Let’s review some of the content of the different Zowe components, starting with the Zowe Application Framework, which is Zowe’s web user interface (UI) with apps to access z/OS functions. The code is based on the Express framework, the most popular framework for users of Node.js. It also uses Angular, the JavaScript framework, and Lodash, which is arguably the most-used JavaScript library and is used by over 131,000 other libraries. Most JavaScript/Node.js software includes many library dependencies (sometimes hundreds), so it is no surprise that a UI for Zowe uses literally hundreds of open source libraries.

It is important to note that the Zowe project has Continuous Integration (CI) and Continuous Delivery (CD) automation practices that include what is now known as DevSecOps. This refers to the use of security scans as part of CI pipelines to identify flaws and vulnerabilities in code and open source libraries.

Another key Zowe component is the API Mediation Layer, which provides a gateway to integrate with z/OS services and includes a catalog of REST APIs and discovery functionality. This component performs key functionality for Zowe and it is built using Apache Commons Collections and Spring Boot for Java development. A couple of very interesting open source projects used in the API Mediation Layer are Zuul, which provides gateway capabilities for dynamic routing and monitoring, and Eureka, a REST service for load balancing. These two projects are contributions to open source by Netflix. Companies like IBM and Red Hat constantly open source their code not only as a good neighbor gesture contributing to the overall open source community, but also as a way to bring more participation and contributions to their projects. Zowe has benefited greatly from a growing number of contributors.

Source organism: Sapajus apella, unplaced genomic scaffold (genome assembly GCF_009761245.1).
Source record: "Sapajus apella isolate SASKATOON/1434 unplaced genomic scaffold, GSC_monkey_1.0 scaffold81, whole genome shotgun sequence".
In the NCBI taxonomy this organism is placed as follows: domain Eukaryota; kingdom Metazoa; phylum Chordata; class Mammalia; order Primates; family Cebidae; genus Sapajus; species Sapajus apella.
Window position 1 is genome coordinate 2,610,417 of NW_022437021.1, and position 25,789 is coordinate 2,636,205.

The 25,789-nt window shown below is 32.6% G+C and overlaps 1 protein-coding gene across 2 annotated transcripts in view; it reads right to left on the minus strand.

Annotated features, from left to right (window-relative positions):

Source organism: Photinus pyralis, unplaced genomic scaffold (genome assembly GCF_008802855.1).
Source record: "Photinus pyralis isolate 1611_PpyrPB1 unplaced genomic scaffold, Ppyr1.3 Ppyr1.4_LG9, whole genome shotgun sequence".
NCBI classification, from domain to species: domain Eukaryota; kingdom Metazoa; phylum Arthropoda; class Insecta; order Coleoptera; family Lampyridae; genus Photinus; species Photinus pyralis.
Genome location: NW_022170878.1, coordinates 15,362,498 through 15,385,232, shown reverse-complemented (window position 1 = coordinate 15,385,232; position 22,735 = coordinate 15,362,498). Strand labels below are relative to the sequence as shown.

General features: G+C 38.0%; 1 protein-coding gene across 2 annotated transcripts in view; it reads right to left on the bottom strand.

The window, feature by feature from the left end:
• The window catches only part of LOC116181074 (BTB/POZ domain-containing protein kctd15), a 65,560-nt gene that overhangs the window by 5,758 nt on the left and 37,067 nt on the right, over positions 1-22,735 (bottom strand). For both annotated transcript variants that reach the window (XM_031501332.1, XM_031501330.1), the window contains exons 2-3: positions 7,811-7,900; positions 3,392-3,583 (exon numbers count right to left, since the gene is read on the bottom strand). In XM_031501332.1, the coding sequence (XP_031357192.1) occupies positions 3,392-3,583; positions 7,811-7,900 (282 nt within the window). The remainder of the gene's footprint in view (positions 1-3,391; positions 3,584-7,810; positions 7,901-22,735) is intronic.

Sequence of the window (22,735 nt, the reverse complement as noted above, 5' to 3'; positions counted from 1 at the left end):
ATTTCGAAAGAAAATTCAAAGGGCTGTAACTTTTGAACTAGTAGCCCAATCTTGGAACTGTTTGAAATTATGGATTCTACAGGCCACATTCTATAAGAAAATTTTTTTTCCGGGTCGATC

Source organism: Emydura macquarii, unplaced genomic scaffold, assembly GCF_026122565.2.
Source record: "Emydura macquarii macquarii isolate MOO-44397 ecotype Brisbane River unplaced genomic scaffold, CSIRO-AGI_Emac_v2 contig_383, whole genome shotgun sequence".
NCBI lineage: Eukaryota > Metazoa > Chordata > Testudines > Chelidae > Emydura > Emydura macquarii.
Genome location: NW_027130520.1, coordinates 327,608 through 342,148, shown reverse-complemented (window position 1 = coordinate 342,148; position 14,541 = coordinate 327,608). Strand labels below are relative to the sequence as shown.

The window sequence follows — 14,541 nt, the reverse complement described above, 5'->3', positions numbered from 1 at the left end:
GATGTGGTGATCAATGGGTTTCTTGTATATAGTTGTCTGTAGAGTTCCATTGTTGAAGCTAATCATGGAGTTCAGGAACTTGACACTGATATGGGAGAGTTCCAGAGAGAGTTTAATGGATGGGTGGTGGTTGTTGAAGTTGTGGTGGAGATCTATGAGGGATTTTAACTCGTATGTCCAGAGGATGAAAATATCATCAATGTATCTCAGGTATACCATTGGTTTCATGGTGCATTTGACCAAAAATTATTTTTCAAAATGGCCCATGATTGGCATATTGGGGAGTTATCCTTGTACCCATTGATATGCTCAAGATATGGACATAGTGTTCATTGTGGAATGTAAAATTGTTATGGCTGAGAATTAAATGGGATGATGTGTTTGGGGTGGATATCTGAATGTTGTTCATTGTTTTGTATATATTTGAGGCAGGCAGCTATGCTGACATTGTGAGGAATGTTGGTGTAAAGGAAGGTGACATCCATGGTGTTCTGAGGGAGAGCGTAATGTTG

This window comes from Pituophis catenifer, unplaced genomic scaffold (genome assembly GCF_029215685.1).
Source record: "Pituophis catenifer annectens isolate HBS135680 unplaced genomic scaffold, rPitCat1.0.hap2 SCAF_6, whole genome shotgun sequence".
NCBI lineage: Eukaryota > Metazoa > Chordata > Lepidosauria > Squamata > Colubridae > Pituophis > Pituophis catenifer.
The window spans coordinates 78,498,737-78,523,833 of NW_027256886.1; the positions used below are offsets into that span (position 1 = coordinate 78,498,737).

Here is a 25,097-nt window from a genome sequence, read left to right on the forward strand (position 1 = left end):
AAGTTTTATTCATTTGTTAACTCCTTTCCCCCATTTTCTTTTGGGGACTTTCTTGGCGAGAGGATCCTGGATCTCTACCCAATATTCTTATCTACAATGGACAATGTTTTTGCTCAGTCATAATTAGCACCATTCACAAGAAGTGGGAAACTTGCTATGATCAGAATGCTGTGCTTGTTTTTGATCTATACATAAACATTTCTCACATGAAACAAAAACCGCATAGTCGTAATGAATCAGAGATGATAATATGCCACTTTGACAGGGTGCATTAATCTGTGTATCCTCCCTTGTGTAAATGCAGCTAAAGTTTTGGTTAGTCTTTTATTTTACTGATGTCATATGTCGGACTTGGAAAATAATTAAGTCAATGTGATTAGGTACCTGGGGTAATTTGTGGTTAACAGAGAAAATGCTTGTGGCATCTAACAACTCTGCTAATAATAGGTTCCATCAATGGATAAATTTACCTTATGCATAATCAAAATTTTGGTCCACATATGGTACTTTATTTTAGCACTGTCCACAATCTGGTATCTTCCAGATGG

The Zowe CLI, which provides a command-line interface to execute a variety of commands, and to facilitate automation, is also built with a number of open source components — such as JavaScript, TypeScript, tools like Chalk, and many others. Just take a look at the package-lock.json file or similar lock files in open source projects to get a sense of the large amount of open source package dependencies that are part of today’s software.

Most software today includes hundreds to thousands of libraries — more in languages like JavaScript, Node.js, Go, and Python, and to a lesser degree Java and .NET. Unlike Zowe, projects without good governance and DevSecOps practices can be pulling open source dependencies automatically via dependency management tools like Maven (Java), Bower (JavaScript), and Bundler (Ruby) without knowing the extent of their open source usage.

Like many other open source projects before Zowe, the idea to develop and create open source software using existing open source software is no longer novel — it is a trend. Successful open source projects don’t grow by hiding behind proprietary code; every new component, every new utility is contributed back to the community. Building on top of Node.js libraries or Zuul are examples of how you can create a successful project to solve a problem, to make integration easy, and in the case of Zowe, to take advantage of the large ecosystem of software that can now integrate with IBM Z on z/OS.

Zowe makes it easy for developers to integrate or build functionality on top of the open source components that Zowe offers. There is a large number of open source software as well as commercial offerings that are being built on top of Zowe components, a true testament to a successful open source project.

When enterprises and individual developers build on top of open source projects, they are invested in the success of the project. Open source communities grow ecosystems, and meaningful contributions foster communities.